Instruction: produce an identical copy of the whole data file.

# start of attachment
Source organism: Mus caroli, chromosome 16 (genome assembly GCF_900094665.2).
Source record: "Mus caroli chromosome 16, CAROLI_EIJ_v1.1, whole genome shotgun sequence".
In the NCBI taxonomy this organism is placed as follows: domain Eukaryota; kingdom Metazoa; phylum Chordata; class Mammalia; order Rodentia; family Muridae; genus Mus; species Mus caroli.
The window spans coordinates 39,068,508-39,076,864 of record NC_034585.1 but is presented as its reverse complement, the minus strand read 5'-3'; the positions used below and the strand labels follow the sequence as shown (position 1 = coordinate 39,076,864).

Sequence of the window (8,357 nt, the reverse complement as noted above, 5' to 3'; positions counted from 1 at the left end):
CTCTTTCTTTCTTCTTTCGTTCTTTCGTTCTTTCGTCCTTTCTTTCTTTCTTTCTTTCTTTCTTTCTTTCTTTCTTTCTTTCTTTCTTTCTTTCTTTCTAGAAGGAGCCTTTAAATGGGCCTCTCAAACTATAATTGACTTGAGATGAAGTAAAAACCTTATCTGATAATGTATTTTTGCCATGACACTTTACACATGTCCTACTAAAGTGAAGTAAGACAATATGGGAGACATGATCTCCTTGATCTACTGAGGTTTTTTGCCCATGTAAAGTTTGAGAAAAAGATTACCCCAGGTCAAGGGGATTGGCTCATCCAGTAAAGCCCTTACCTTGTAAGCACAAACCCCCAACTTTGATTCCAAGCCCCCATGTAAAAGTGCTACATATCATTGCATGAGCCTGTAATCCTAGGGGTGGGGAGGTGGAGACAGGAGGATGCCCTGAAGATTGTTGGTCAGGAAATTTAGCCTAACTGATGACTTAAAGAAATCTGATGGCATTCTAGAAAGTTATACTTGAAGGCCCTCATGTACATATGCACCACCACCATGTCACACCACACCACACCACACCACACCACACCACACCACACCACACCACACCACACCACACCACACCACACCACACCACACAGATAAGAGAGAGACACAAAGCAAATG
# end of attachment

Source organism: Mus caroli, chromosome 16 (genome assembly GCF_900094665.2).
Source record: "Mus caroli chromosome 16, CAROLI_EIJ_v1.1, whole genome shotgun sequence".
In the NCBI taxonomy this organism is placed as follows: domain Eukaryota; kingdom Metazoa; phylum Chordata; class Mammalia; order Rodentia; family Muridae; genus Mus; species Mus caroli.
The window spans coordinates 39,068,508-39,076,864 of record NC_034585.1 but is presented as its reverse complement, the minus strand read 5'-3'; the positions used below and the strand labels follow the sequence as shown (position 1 = coordinate 39,076,864).

Sequence of the window (8,357 nt, the reverse complement as noted above, 5' to 3'; positions counted from 1 at the left end):
CTCTTTCTTTCTTCTTTCGTTCTTTCGTTCTTTCGTCCTTTCTTTCTTTCTTTCTTTCTTTCTTTCTTTCTTTCTTTCTTTCTTTCTTTCTTTCTTTCTAGAAGGAGCCTTTAAATGGGCCTCTCAAACTATAATTGACTTGAGATGAAGTAAAAACCTTATCTGATAATGTATTTTTGCCATGACACTTTACACATGTCCTACTAAAGTGAAGTAAGACAATATGGGAGACATGATCTCCTTGATCTACTGAGGTTTTTTGCCCATGTAAAGTTTGAGAAAAAGATTACCCCAGGTCAAGGGGATTGGCTCATCCAGTAAAGCCCTTACCTTGTAAGCACAAACCCCCAACTTTGATTCCAAGCCCCCATGTAAAAGTGCTACATATCATTGCATGAGCCTGTAATCCTAGGGGTGGGGAGGTGGAGACAGGAGGATGCCCTGAAGATTGTTGGTCAGGAAATTTAGCCTAACTGATGACTTAAAGAAATCTGATGGCATTCTAGAAAGTTATACTTGAAGGCCCTCATGTACATATGCACCACCACCATGTCACACCACACCACACCACACCACACCACACCACACCACACCACACCACACCACACCACACCACACCACACCACACCACACAGATAAGAGAGAGACACAAAGCAAATG